by Martin Dunford
The Pocket Rough Guide Rome is your essential guide to Italy's capital; covering all the key sights, hotels, restaurants, shops and bars you need to know about. Slim, stylish and utterly pocketable, it comes with a full-colour pull-out map to help you find your way around
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Colosseum - Rome
Once the socio-political centre of the world Rome is steeped in history. There is a lot to do and see whilst in Rome whether you're interested in Renaissance art or unwinding with some retail therapy, so if this beautiful Italian city is your destination of choice be sure to check out these ten tourist attractions compiled by cheapflights.co.uk.
Stunning architecture is a feature of Rome in general but nowhere more so than at St. Peter's Basilica; the centre of the catholic world, the basilica with its Michelangelo designed dome is awe-inspiring. The interior is just as spectacular, the dome itself is 120m tall and every inch of St. Peter's Basilica is covered in wonderful Renaissance splendour. Aside from going inside visitors can take a lift, or traverse the stairs to the top of the dome to be treated with a most spectacular view.
A feast of art is on show at the Vatican Museums. On display are works of art built up over the centuries by the Roman Catholic Church, including some of the most renowned classical sculptures and most important masterpieces of Renaissance art in the world. The world famous Sistine Chapel is also on the visitor route through the museums, here people can marvel at the ceiling decorated by Michelangelo and the Stanze della Segnatura decorated by Raphael.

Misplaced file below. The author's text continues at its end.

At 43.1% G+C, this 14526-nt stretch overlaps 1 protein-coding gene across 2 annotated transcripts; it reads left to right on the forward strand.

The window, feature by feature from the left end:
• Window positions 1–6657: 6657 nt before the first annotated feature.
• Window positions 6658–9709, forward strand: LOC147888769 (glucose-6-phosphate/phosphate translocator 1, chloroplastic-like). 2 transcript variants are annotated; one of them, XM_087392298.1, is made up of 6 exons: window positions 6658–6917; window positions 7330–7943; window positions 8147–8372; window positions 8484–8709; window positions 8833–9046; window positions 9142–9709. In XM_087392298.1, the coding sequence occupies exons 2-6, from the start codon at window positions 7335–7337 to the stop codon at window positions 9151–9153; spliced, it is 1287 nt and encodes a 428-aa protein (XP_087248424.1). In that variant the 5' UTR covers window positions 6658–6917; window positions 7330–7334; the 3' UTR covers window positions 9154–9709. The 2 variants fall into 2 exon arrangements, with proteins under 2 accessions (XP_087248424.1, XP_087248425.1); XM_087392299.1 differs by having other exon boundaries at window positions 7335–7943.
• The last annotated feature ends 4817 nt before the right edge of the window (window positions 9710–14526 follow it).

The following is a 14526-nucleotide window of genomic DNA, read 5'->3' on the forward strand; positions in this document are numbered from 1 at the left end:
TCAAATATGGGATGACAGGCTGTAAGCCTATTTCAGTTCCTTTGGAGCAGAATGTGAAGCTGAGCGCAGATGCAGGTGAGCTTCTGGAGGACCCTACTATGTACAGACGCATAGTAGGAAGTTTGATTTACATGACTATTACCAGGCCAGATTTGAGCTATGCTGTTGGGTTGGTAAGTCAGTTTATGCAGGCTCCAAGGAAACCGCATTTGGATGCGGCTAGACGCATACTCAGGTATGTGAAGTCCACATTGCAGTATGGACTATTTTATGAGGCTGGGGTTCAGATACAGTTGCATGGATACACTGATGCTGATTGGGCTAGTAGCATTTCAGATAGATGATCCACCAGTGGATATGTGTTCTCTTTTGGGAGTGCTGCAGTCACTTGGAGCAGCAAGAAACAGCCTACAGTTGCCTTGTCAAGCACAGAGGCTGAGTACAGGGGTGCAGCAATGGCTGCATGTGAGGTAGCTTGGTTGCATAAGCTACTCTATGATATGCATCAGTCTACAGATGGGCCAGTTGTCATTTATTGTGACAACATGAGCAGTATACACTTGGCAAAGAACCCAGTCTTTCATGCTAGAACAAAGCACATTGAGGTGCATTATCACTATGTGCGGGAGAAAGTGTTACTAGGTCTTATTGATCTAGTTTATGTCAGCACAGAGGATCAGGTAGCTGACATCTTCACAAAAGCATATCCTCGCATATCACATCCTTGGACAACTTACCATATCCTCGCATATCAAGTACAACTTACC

Perhaps the most fascinating building in Rome, the Castel Sant'Angelo began life as a mausoleum built by Emperor Hadrian between 135 and 139AD. The building was used as a prison until 1870, but now houses a museum.
The 'Fontana di Trevi' Stands at 86ft high and 161.3ft wide,it is the largest Baroque fountain in the city and one of the most famous fountains in the world.
The largest dome in the world until the Florence Cathedral was constructed in 1436. The Pantheon was Commissioned by Marcus Agrippa during the reign of Augustus as a temple to all the gods of ancient Rome, and rebuilt by the emperor Hadrian about 126AD.
No trip to Rome would be complete without visiting the Colosseum, The amphitheatre is the largest and most imposing in the Roman world, as well as being the most famous monument in Rome.
The Villa Medici, founded by Ferdinando I de' Medici, Grand Duke of Tuscany and now property of the French State has housed the French Academy in Rome since 1803. It is another example of splendid Renaissance architecture.
Altar of Peace
This monument was commissioned by the Roman Senate on 4 July 13 B.C. to honour the return of Augustus to Rome after his three years in Hispania and Gaul. The altar was intended to be a vision of the Roman civil religion.
Is surrounded by the ruins of several important ancient government buildings at the centre of the city Citizens of the ancient city referred to this space, originally a marketplace, as the Forum Magnum, or simply the Forum.